[Screen It]

(2009) (Gaelan Alexander Connell, Alyson Michalka) (PG)

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Dramedy: A music-loving introvert becomes the manager for a high school band and its charismatic lead singer, all while hanging out with his new friend for whom he starts to develop romantic feelings.
When his mom, Karen (LISA KUDROW), gets a new teaching job in New Jersey, teenager Will Burton (GAELAN ALEXANDER CONNELL) moves with her there from Cincinnati where he was routinely harassed by his classmates, resulting in him withdrawing into his love of music. Now with a blank slate at his new high school, Will hopes to start life anew, and ends up being befriended by Sa5m (VANESSA HUDGENS), a quiet, book-reading girl who not only informs him that the 5 in her name is silent, but that he's also arrived in the world of Bandslam.

That's a tri-state rock band competition that's as big as Texas high school football and where the winning group is awarded a recording contract. This year's favorite is Ben Wheatley and The Glory Dogs, fronted by Ben Wheatley (SCOTT PORTER), but Will finds himself more interested in Charlotte (ALYSON MICHALKA), the former head cheerleader and prom queen turned social do-gooder who recruits Will to help her run their school's daycare center.

Sa5m warns Will about her, saying that appearances can be deceiving, and he soon learns that not only was she once Ben's girlfriend, but she was also in his band. She still plays with the likes of guitarist Omar (TIM JO) and bassist Bug (CHARLIE SAXTON) in an unofficial garage band, but being aware of Will's expertise in the genre, she allows him to make suggestions.

That eventually involves expanding the band to include the likes of drummer Basher (RYAN DONOWHO), as well a cellist, pianist and three-man horn section. As Will helps Charlotte get her band in shape for Bandslam, she helps him in the finer points of romancing Sa5m for whom he's now developed romantic feelings.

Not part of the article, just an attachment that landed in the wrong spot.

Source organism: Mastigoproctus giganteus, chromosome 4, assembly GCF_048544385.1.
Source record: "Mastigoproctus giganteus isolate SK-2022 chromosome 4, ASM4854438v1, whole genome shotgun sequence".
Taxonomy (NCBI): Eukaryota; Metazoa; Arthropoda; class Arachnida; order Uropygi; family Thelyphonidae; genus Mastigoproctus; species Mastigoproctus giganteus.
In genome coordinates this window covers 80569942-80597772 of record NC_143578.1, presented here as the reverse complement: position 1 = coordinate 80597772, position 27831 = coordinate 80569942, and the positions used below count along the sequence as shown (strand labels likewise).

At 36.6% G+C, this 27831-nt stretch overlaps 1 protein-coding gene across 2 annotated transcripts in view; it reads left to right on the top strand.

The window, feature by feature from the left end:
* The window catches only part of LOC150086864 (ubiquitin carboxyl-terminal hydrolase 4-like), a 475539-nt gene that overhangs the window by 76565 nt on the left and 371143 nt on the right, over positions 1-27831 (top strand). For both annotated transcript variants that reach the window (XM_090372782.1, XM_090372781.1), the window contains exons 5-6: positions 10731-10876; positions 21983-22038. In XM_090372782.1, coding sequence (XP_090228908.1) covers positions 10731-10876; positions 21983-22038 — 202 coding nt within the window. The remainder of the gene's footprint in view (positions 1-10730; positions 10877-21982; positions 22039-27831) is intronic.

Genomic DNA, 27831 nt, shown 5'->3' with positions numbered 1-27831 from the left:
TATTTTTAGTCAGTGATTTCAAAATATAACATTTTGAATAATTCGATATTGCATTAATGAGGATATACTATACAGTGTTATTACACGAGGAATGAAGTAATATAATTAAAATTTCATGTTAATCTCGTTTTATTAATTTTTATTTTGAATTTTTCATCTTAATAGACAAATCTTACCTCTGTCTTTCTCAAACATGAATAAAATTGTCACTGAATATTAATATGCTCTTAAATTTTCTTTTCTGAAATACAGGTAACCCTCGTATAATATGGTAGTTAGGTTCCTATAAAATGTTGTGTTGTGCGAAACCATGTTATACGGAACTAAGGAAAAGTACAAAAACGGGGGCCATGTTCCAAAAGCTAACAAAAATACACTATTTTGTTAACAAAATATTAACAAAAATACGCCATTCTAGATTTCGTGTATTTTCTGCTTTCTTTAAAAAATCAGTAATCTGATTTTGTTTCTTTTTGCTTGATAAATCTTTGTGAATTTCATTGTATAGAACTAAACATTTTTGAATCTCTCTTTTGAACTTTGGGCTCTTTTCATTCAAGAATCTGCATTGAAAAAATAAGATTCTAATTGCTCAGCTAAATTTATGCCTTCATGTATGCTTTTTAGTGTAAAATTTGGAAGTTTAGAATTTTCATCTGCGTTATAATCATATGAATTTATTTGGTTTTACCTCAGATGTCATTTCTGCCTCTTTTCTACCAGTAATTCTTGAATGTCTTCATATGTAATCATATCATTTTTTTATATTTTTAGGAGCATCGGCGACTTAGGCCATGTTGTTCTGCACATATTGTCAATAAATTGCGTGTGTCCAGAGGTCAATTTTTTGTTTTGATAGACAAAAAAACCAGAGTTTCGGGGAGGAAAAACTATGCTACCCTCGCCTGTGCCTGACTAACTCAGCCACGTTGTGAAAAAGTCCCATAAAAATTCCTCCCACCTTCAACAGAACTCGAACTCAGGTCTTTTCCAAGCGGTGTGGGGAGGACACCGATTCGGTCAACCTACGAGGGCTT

OUR TAKE: 5 out of 10
Although bands, musical groups and solo singing acts were around for decades before the 1950s, it wasn't until the advent of rock and roll that mainstream kids dreamed of following in the footsteps of those already in the business. And that's because while the likes of Count Basie, Frank Sinatra and others of their generations were popular among adults, it was the arrival of Elvis, Chuck Berry, Little Richard, The Beatles, The Rolling Stones, etc. and what they represented that got the youngsters' musical ambitions revved up.

Not surprisingly, Hollywood followed suite, with a bevy of films being released that showcased one or more such amateurs hoping to make it big. And since new acts keeping doing just that, such "let's put a band together" flicks keep being made.

The latest is "Bandslam," a mediocre picture that brings nothing new to the table but may just appease some fans of the two leading ladies, Vanessa Hudgens and Alyson Michalka. While the latter might not exactly be a household name if said abode doesn't contain tweens enamored with the sisterly pop group Aly & AJ, the former is clearly a star among the same set of viewers thanks to her involvement in the three "High School Musical" flicks.